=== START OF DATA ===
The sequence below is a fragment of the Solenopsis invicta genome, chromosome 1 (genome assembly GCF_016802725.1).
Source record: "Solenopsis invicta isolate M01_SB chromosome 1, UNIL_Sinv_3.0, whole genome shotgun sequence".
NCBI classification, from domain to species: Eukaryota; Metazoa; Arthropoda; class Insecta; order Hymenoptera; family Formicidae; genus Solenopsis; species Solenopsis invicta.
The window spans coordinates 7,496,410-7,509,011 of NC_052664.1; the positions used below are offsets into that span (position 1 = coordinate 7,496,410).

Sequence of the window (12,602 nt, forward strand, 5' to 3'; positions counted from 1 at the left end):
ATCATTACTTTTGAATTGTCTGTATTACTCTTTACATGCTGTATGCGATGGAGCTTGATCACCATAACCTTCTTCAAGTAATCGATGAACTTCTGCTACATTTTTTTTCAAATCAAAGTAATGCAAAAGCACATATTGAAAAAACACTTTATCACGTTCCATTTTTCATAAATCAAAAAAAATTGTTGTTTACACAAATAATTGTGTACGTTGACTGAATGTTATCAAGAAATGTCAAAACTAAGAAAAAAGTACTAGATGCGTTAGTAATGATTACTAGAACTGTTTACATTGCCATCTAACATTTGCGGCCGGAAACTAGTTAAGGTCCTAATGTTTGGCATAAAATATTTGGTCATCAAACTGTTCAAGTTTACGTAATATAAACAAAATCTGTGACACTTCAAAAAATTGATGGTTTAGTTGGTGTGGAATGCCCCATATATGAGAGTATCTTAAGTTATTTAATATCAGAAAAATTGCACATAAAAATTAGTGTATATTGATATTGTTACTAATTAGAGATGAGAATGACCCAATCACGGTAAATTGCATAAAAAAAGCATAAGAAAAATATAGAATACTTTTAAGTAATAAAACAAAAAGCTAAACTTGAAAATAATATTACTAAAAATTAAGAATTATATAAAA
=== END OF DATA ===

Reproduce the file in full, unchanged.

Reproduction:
The sequence below is a fragment of the Solenopsis invicta genome, chromosome 1 (genome assembly GCF_016802725.1).
Source record: "Solenopsis invicta isolate M01_SB chromosome 1, UNIL_Sinv_3.0, whole genome shotgun sequence".
NCBI classification, from domain to species: Eukaryota; Metazoa; Arthropoda; class Insecta; order Hymenoptera; family Formicidae; genus Solenopsis; species Solenopsis invicta.
The window spans coordinates 7,496,410-7,509,011 of NC_052664.1; the positions used below are offsets into that span (position 1 = coordinate 7,496,410).

Sequence of the window (12,602 nt, forward strand, 5' to 3'; positions counted from 1 at the left end):
ATCATTACTTTTGAATTGTCTGTATTACTCTTTACATGCTGTATGCGATGGAGCTTGATCACCATAACCTTCTTCAAGTAATCGATGAACTTCTGCTACATTTTTTTTCAAATCAAAGTAATGCAAAAGCACATATTGAAAAAACACTTTATCACGTTCCATTTTTCATAAATCAAAAAAAATTGTTGTTTACACAAATAATTGTGTACGTTGACTGAATGTTATCAAGAAATGTCAAAACTAAGAAAAAAGTACTAGATGCGTTAGTAATGATTACTAGAACTGTTTACATTGCCATCTAACATTTGCGGCCGGAAACTAGTTAAGGTCCTAATGTTTGGCATAAAATATTTGGTCATCAAACTGTTCAAGTTTACGTAATATAAACAAAATCTGTGACACTTCAAAAAATTGATGGTTTAGTTGGTGTGGAATGCCCCATATATGAGAGTATCTTAAGTTATTTAATATCAGAAAAATTGCACATAAAAATTAGTGTATATTGATATTGTTACTAATTAGAGATGAGAATGACCCAATCACGGTAAATTGCATAAAAAAAGCATAAGAAAAATATAGAATACTTTTAAGTAATAAAACAAAAAGCTAAACTTGAAAATAATATTACTAAAAATTAAGAATTATATAAAA